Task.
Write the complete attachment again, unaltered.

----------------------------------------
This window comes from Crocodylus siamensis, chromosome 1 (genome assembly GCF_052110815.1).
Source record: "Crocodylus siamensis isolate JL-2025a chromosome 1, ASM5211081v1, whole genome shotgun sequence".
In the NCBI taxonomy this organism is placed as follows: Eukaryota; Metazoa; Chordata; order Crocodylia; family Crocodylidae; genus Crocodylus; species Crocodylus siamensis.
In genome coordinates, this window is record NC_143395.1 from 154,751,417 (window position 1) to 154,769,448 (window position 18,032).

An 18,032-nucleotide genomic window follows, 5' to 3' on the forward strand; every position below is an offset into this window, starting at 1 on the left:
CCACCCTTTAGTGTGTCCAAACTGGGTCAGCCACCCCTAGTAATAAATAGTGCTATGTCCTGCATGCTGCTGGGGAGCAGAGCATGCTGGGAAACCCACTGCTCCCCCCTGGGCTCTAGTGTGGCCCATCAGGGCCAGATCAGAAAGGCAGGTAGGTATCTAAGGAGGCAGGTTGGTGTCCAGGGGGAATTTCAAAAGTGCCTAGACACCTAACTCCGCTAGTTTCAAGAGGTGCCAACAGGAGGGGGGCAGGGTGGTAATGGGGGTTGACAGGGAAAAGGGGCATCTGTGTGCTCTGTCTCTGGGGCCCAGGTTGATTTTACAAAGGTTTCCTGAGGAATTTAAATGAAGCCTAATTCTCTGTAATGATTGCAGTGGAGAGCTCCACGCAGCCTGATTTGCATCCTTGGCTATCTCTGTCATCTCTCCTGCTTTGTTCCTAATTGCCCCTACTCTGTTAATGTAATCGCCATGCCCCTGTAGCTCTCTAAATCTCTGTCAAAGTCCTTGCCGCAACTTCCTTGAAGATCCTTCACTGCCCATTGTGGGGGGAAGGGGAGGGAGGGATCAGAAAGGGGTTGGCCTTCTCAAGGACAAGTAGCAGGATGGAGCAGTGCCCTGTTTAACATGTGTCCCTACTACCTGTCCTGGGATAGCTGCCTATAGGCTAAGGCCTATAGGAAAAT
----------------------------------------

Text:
This window comes from Crocodylus siamensis, chromosome 1 (genome assembly GCF_052110815.1).
Source record: "Crocodylus siamensis isolate JL-2025a chromosome 1, ASM5211081v1, whole genome shotgun sequence".
In the NCBI taxonomy this organism is placed as follows: Eukaryota; Metazoa; Chordata; order Crocodylia; family Crocodylidae; genus Crocodylus; species Crocodylus siamensis.
In genome coordinates, this window is record NC_143395.1 from 154,751,417 (window position 1) to 154,769,448 (window position 18,032).

An 18,032-nucleotide genomic window follows, 5' to 3' on the forward strand; every position below is an offset into this window, starting at 1 on the left:
CCACCCTTTAGTGTGTCCAAACTGGGTCAGCCACCCCTAGTAATAAATAGTGCTATGTCCTGCATGCTGCTGGGGAGCAGAGCATGCTGGGAAACCCACTGCTCCCCCCTGGGCTCTAGTGTGGCCCATCAGGGCCAGATCAGAAAGGCAGGTAGGTATCTAAGGAGGCAGGTTGGTGTCCAGGGGGAATTTCAAAAGTGCCTAGACACCTAACTCCGCTAGTTTCAAGAGGTGCCAACAGGAGGGGGGCAGGGTGGTAATGGGGGTTGACAGGGAAAAGGGGCATCTGTGTGCTCTGTCTCTGGGGCCCAGGTTGATTTTACAAAGGTTTCCTGAGGAATTTAAATGAAGCCTAATTCTCTGTAATGATTGCAGTGGAGAGCTCCACGCAGCCTGATTTGCATCCTTGGCTATCTCTGTCATCTCTCCTGCTTTGTTCCTAATTGCCCCTACTCTGTTAATGTAATCGCCATGCCCCTGTAGCTCTCTAAATCTCTGTCAAAGTCCTTGCCGCAACTTCCTTGAAGATCCTTCACTGCCCATTGTGGGGGGAAGGGGAGGGAGGGATCAGAAAGGGGTTGGCCTTCTCAAGGACAAGTAGCAGGATGGAGCAGTGCCCTGTTTAACATGTGTCCCTACTACCTGTCCTGGGATAGCTGCCTATAGGCTAAGGCCTATAGGAAAAT